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Nine senators seek action on bill to set royalty for hardrock mining and fund abandoned mine cleanup

WASHINGTON—Today, U.S. Senators Tom Udall and Martin Heinrich wrote to the Energy and Natural Resources Committee leadership requesting a hearing on the Hardrock Mining and Reclamation Act to provide a forum for states, environmental groups, and industry to discuss mining reform.

The bill requires companies to pay royalties for the first time for the ability to extract mineral resources like gold, silver, and copper from public lands, helps ensure that taxpayers aren’t on the hook for cleaning up abandoned mines, and seeks to prevent another toxic spill like the Gold King Mine disaster of 2015.

There is a long history of hardrock mining corporations operating on federal public lands in New Mexico. Currently, there are dozens of active mines either in operation or in the process of getting cleaned up on public lands in the state, in addition to new mines that are actively being considered, including one in the Santa Fe National Forest near recreational areas along the Pecos River.

“Mining companies, both foreign and domestic, are governed today by a law that has changed little since the actual California Gold Rush that gave rise to the Act in the first place,” wrote the senators. “Today, this Civil War-era statute gives individuals and corporations the authority to extract minerals from public lands without owing anything in royalties to the federal government—unlike any other industry, including coal, oil, and gas.” 

“We respectfully request that the Senate Energy and Natural Resources Committee consider a hearing for this important and long-overdue bill,”wrote the senators.

America’s mining laws have remained relatively untouched since they were established by President Ulysses S. Grant in 1872. This antiquated system puts most public lands at constant risk of new mining, lets industry off the hook for toxic mine cleanup, and robs the American people of royalties from mining. Since 1872, mining companies have taken more than $300 billion worth of gold, silver, copper, and other valuable minerals from our federal public lands without paying a cent in federal royalties to the American people. The same companies have left the public with billions of dollars in cleanup costs at abandoned hardrock mines, which have polluted 40 percent of the headwaters of western watersheds. The U.S. General Accounting Office estimated at least 161,000 abandoned mines in the western U.S. and Alaska, and at least 33,000 of those had degraded the environment.

The bill would introduce a new royalty rate of 5 percent to 8 percent that would put hardrock mining on the same level as other mining industries, fund cleanup of abandoned mines, require permits for non-casual mining operations on federal land, allow for the petition of the Secretary of the Interior to withdraw lands from mining, and require a review of areas that may be unsafe or inappropriate for mining.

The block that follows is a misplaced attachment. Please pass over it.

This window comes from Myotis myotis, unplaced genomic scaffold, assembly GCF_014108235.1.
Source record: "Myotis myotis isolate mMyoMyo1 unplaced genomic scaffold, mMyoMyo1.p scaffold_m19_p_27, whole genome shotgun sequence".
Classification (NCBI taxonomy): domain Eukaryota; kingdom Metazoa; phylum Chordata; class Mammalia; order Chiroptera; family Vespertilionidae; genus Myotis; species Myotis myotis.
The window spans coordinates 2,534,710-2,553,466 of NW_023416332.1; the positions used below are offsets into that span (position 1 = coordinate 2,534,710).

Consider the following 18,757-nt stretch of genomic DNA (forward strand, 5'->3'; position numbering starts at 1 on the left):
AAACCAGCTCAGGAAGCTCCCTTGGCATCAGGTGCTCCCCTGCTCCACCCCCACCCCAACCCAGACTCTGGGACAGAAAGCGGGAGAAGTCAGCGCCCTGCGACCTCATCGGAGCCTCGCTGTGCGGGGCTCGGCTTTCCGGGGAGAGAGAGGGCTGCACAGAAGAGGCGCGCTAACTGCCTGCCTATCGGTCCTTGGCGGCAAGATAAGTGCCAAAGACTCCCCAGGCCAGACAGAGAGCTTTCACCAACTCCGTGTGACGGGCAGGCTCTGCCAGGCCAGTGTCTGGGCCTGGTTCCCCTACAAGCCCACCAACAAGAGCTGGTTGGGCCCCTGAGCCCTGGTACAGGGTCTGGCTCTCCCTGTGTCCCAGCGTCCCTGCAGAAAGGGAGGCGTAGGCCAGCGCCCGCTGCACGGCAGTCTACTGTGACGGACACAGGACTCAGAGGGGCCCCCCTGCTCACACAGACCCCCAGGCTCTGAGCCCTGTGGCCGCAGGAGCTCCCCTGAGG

In addition to Udall and Heinrich, the letter was signed by U.S. Senators Michael Bennet (D-Colo.), Ron Wyden (D-Ore.), Jeffrey Merkley (D-Ore.), Kamala Harris (D-Calif.), Cory Booker (D-N.J.), Dianne Feinstein (D-Calif.), and Edward Markey (D-Mass.).

The full text of the letter is available below and HERE.

Dear Chairman Murkowski and Ranking Member Manchin:

We respectfully request that the Senate Energy and Natural Resources Committee consider scheduling S. 1386, the Hardrock Mining and Reclamation Act, for the committee’s next available hearing date.

Mining companies, both foreign and domestic, are governed today by a law that has changed little since the actual California Gold Rush that gave rise to the Act in the first place. Today, this Civil War-era statute gives individuals and corporations the authority to extract minerals from public lands without owing anything in royalties to the federal government—unlike any other industry, including coal, oil, and gas. A hearing would provide an opportunity for all stakeholders—states, environmental groups, and industries—to come together and discuss mining reform.

This hearing request and the underlying legislation are particularly timely in light of the Administration’s proposed plan to “streamline” permitting and “improve access” to critical minerals on our public lands.  If the Administration and Congress are to consider such significant changes to mining on public lands, they must address the lack of federal royalties and reclamation fees, and find a solution for the thousands of abandoned mines releasing toxic pollution into the limited water supplies across the West.

We respectfully request that the Senate Energy and Natural Resources Committee consider a hearing for this important and long-overdue bill.

Sincerely,

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